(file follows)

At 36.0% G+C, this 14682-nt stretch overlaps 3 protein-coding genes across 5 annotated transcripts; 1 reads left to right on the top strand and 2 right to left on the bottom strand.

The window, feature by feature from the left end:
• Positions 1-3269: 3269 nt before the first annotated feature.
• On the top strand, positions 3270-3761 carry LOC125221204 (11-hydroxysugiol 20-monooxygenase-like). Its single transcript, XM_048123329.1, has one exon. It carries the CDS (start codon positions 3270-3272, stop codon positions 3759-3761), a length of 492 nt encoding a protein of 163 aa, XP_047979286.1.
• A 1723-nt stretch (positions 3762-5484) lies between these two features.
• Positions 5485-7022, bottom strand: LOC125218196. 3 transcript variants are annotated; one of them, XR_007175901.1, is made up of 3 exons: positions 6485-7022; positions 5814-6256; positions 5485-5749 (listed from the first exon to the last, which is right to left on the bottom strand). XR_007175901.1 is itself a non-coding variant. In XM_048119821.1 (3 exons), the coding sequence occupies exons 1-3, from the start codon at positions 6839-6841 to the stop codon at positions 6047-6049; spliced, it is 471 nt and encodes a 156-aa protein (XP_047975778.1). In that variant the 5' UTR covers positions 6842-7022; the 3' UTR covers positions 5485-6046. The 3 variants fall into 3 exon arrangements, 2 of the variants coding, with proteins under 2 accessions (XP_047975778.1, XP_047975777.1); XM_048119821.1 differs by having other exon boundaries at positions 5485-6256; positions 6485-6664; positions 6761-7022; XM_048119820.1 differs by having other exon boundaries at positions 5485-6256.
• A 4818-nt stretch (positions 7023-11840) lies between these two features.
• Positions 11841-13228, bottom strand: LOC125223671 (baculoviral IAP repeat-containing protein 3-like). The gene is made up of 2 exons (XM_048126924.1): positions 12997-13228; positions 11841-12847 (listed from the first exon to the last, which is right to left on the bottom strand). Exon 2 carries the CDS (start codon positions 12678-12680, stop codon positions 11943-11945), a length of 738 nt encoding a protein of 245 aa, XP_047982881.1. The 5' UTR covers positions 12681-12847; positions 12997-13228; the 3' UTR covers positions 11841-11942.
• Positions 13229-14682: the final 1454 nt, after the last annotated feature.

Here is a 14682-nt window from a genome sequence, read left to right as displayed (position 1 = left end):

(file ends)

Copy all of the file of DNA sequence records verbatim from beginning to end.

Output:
At 36.0% G+C, this 14682-nt stretch overlaps 3 protein-coding genes across 5 annotated transcripts; 1 reads left to right on the top strand and 2 right to left on the bottom strand.

The window, feature by feature from the left end:
• Positions 1-3269: 3269 nt before the first annotated feature.
• On the top strand, positions 3270-3761 carry LOC125221204 (11-hydroxysugiol 20-monooxygenase-like). Its single transcript, XM_048123329.1, has one exon. It carries the CDS (start codon positions 3270-3272, stop codon positions 3759-3761), a length of 492 nt encoding a protein of 163 aa, XP_047979286.1.
• A 1723-nt stretch (positions 3762-5484) lies between these two features.
• Positions 5485-7022, bottom strand: LOC125218196. 3 transcript variants are annotated; one of them, XR_007175901.1, is made up of 3 exons: positions 6485-7022; positions 5814-6256; positions 5485-5749 (listed from the first exon to the last, which is right to left on the bottom strand). XR_007175901.1 is itself a non-coding variant. In XM_048119821.1 (3 exons), the coding sequence occupies exons 1-3, from the start codon at positions 6839-6841 to the stop codon at positions 6047-6049; spliced, it is 471 nt and encodes a 156-aa protein (XP_047975778.1). In that variant the 5' UTR covers positions 6842-7022; the 3' UTR covers positions 5485-6046. The 3 variants fall into 3 exon arrangements, 2 of the variants coding, with proteins under 2 accessions (XP_047975778.1, XP_047975777.1); XM_048119821.1 differs by having other exon boundaries at positions 5485-6256; positions 6485-6664; positions 6761-7022; XM_048119820.1 differs by having other exon boundaries at positions 5485-6256.
• A 4818-nt stretch (positions 7023-11840) lies between these two features.
• Positions 11841-13228, bottom strand: LOC125223671 (baculoviral IAP repeat-containing protein 3-like). The gene is made up of 2 exons (XM_048126924.1): positions 12997-13228; positions 11841-12847 (listed from the first exon to the last, which is right to left on the bottom strand). Exon 2 carries the CDS (start codon positions 12678-12680, stop codon positions 11943-11945), a length of 738 nt encoding a protein of 245 aa, XP_047982881.1. The 5' UTR covers positions 12681-12847; positions 12997-13228; the 3' UTR covers positions 11841-11942.
• Positions 13229-14682: the final 1454 nt, after the last annotated feature.

Here is a 14682-nt window from a genome sequence, read left to right as displayed (position 1 = left end):